Dover Michigan Otsego

Earlier this year the Dovers in Lenawee and Washentenaw counties, Michigan, were described in these pages. This article goes to the north east of the Lower Michigan Peninsula, and the Great Central Plateau where Dover, Otsego County is located.
Otsego County covers the highest lands of the plateau and was first named by Harry Schoolcraft in 1840 as 'Okkudo' , a Native American word for 'sickly' or 'stomach pain'. This was changed by Act of Legislature in March 1843 to Otsego, which is believed to mean 'clear water. However, due to inaccessibility the land remained a vast, unpopulated, wilderness until 1868 when the first railway reached the county.
Shortly afterwards the first settlers started to arrive making a living from the abundant lumber. With the setters came church ministers, one of whom was Phillip Sparr, who arrived in 1873. At that time Ostego was attached, for administrative purposes, to the adjacent Antrim County, but on 12 March 1875 it became a county in it's own right. Townships were established and in 1879 Dover township was formed, within which Phillip Sparr had his base.

In 1902 the House family arrived from Canada and opened at blacksmiths but the Dover township remained sparsely populated until 1905. That year saw the Boyne City Railroad extend its line from Boyne Falls eastward to the Michigan Central trunk line, through the township to Gaylord five miles away. Salling Hansen Lumber Co had a sawmill near the railway line and the Railway Company opened a switchyard for loading 'chemical wood' nearby. Chemical wood was processed into alcohol, turpentine and other wood products at a factory in Gaylord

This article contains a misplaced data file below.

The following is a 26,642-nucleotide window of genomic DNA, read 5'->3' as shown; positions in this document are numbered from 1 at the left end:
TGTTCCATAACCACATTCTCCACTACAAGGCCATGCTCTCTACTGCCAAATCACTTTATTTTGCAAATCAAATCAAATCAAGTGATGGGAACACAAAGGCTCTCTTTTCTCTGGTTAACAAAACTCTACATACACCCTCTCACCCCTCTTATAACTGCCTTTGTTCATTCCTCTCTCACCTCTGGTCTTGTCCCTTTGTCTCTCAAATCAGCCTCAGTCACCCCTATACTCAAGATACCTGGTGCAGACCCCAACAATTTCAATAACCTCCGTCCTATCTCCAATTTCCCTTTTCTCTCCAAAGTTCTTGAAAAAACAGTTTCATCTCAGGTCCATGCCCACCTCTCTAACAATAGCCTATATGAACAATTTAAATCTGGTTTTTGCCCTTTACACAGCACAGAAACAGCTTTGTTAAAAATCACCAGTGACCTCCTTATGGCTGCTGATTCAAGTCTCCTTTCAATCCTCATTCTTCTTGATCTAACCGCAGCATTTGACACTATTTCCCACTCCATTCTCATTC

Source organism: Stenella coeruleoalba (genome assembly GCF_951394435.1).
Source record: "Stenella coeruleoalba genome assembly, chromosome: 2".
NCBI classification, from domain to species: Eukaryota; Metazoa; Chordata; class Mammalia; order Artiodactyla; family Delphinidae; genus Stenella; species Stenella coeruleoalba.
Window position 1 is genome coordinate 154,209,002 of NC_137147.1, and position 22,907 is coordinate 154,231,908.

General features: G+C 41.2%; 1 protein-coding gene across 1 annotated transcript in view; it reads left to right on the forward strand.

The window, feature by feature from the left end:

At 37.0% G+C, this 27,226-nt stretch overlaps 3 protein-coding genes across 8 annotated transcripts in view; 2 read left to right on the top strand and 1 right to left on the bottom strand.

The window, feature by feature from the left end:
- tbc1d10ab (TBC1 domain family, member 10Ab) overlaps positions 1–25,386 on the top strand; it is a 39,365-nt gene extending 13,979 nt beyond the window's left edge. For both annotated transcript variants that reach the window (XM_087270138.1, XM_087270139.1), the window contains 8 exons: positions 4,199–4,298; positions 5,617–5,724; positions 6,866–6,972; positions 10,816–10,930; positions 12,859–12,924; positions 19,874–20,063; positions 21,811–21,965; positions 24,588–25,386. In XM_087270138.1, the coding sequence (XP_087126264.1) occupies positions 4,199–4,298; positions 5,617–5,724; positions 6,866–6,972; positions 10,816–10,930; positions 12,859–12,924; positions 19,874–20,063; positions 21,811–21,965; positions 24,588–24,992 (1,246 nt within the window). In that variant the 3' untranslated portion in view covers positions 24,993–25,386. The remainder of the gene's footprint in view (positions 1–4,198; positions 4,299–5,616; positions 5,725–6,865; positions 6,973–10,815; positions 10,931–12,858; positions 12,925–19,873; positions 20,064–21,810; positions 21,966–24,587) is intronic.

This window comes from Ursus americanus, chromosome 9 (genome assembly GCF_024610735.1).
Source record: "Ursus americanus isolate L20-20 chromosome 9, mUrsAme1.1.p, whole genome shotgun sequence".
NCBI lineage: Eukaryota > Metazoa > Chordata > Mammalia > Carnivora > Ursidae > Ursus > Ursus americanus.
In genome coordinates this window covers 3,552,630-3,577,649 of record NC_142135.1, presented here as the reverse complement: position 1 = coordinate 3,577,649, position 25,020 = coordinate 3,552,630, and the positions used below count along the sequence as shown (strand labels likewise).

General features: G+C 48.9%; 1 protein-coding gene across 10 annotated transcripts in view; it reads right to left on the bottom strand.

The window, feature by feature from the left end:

The demand for lumber attracted lumbermen to Dover, who set up homes in tarpaper shacks along the railway line. Most of those with young families lived near the sawmill at a place known as Camp 59. They gave Camp 59 a sense of community and was given the name of Sparr after Phillip Sparr. Soon the ubiquitous post office opened that put Sparr on the map. The village quickly grew having its own meat market, dance hall and a school - which doubled as the church on Sundays.

Clearings, made by the lumbermen, were used to grow potatoes and the town of Sparr and the surrounding area of Dover Township prospered. In the 1930s the community boasted of four potato storage houses and produced on average 156 train loads of potatoes a year. Then, in 1935, the railway line closed and not long after the demand for Michigan potatoes also fell. Sparr went into decline
Currently, (2000), the Dover township has a        population of 614 people, most work on            the land. The only shop is Sparr Mall, which    
opened in 1925 by Ira House, the son of the       blacksmith. The Mall is particularly noted for    the variety of merchandise it has - from bread  and doughnuts to hunting knives and jackets,    motor-oil to canned food and coffee. This not   only serves the nearby farming community but also a thriving tourist trade. For in the winter    the township has an average snowfall of 153    inches and is part of the Treetops Sylvan          resort, with cross-country ski and snowmobiles  routes. In the summer, there is boating, fishing  and hunting in the surrounding forests.            








Thank: Jackie Skinner and Chris Knight, Library, Gaylord, Orsego, Michigan